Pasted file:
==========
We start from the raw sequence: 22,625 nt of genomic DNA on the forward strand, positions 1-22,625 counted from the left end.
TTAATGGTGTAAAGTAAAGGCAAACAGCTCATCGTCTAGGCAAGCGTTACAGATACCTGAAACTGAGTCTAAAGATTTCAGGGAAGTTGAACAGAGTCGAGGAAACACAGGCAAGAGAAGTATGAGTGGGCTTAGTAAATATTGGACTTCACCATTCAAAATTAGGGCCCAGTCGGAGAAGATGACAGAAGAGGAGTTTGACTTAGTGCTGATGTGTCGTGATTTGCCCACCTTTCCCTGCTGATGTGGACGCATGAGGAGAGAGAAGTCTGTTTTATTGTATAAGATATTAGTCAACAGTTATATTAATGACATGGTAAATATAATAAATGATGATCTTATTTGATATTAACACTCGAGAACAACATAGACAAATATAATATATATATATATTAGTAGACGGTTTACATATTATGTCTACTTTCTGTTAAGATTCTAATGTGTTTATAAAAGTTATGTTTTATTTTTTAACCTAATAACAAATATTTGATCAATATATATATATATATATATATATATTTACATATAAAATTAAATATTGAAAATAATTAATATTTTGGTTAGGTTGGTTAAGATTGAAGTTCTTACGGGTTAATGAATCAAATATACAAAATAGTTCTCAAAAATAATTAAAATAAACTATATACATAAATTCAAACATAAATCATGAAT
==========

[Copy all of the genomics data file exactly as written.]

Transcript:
We start from the raw sequence: 22,625 nt of genomic DNA on the forward strand, positions 1-22,625 counted from the left end.
TTAATGGTGTAAAGTAAAGGCAAACAGCTCATCGTCTAGGCAAGCGTTACAGATACCTGAAACTGAGTCTAAAGATTTCAGGGAAGTTGAACAGAGTCGAGGAAACACAGGCAAGAGAAGTATGAGTGGGCTTAGTAAATATTGGACTTCACCATTCAAAATTAGGGCCCAGTCGGAGAAGATGACAGAAGAGGAGTTTGACTTAGTGCTGATGTGTCGTGATTTGCCCACCTTTCCCTGCTGATGTGGACGCATGAGGAGAGAGAAGTCTGTTTTATTGTATAAGATATTAGTCAACAGTTATATTAATGACATGGTAAATATAATAAATGATGATCTTATTTGATATTAACACTCGAGAACAACATAGACAAATATAATATATATATATATTAGTAGACGGTTTACATATTATGTCTACTTTCTGTTAAGATTCTAATGTGTTTATAAAAGTTATGTTTTATTTTTTAACCTAATAACAAATATTTGATCAATATATATATATATATATATATATATTTACATATAAAATTAAATATTGAAAATAATTAATATTTTGGTTAGGTTGGTTAAGATTGAAGTTCTTACGGGTTAATGAATCAAATATACAAAATAGTTCTCAAAAATAATTAAAATAAACTATATACATAAATTCAAACATAAATCATGAAT